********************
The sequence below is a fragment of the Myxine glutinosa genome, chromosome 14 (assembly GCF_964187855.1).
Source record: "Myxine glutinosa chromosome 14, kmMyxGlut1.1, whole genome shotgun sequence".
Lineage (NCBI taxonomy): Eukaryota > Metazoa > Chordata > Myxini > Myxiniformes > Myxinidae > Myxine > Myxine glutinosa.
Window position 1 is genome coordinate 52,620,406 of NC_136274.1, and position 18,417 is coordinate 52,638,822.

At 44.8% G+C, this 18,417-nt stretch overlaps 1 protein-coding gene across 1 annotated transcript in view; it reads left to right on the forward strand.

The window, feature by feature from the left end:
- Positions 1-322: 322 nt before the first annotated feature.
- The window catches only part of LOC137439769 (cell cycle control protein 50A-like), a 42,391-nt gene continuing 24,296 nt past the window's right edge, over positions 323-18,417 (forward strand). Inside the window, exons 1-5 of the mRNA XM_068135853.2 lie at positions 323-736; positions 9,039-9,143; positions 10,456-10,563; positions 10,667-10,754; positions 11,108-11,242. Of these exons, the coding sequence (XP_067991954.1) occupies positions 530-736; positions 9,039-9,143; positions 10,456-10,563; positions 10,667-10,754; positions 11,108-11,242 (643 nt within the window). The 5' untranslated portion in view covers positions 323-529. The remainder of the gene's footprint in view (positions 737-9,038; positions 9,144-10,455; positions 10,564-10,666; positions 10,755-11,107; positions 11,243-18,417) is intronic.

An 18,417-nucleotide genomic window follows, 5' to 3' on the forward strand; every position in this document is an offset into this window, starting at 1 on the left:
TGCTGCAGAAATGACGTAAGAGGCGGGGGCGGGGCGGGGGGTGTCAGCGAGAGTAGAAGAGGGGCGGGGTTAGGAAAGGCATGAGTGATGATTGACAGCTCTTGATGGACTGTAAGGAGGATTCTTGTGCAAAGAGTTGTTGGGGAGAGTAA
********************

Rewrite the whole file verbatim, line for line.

The sequence below is a fragment of the Myxine glutinosa genome, chromosome 14 (assembly GCF_964187855.1).
Source record: "Myxine glutinosa chromosome 14, kmMyxGlut1.1, whole genome shotgun sequence".
Lineage (NCBI taxonomy): Eukaryota > Metazoa > Chordata > Myxini > Myxiniformes > Myxinidae > Myxine > Myxine glutinosa.
Window position 1 is genome coordinate 52,620,406 of NC_136274.1, and position 18,417 is coordinate 52,638,822.

At 44.8% G+C, this 18,417-nt stretch overlaps 1 protein-coding gene across 1 annotated transcript in view; it reads left to right on the forward strand.

The window, feature by feature from the left end:
- Positions 1-322: 322 nt before the first annotated feature.
- The window catches only part of LOC137439769 (cell cycle control protein 50A-like), a 42,391-nt gene continuing 24,296 nt past the window's right edge, over positions 323-18,417 (forward strand). Inside the window, exons 1-5 of the mRNA XM_068135853.2 lie at positions 323-736; positions 9,039-9,143; positions 10,456-10,563; positions 10,667-10,754; positions 11,108-11,242. Of these exons, the coding sequence (XP_067991954.1) occupies positions 530-736; positions 9,039-9,143; positions 10,456-10,563; positions 10,667-10,754; positions 11,108-11,242 (643 nt within the window). The 5' untranslated portion in view covers positions 323-529. The remainder of the gene's footprint in view (positions 737-9,038; positions 9,144-10,455; positions 10,564-10,666; positions 10,755-11,107; positions 11,243-18,417) is intronic.

An 18,417-nucleotide genomic window follows, 5' to 3' on the forward strand; every position in this document is an offset into this window, starting at 1 on the left:
TGCTGCAGAAATGACGTAAGAGGCGGGGGCGGGGCGGGGGGTGTCAGCGAGAGTAGAAGAGGGGCGGGGTTAGGAAAGGCATGAGTGATGATTGACAGCTCTTGATGGACTGTAAGGAGGATTCTTGTGCAAAGAGTTGTTGGGGAGAGTAA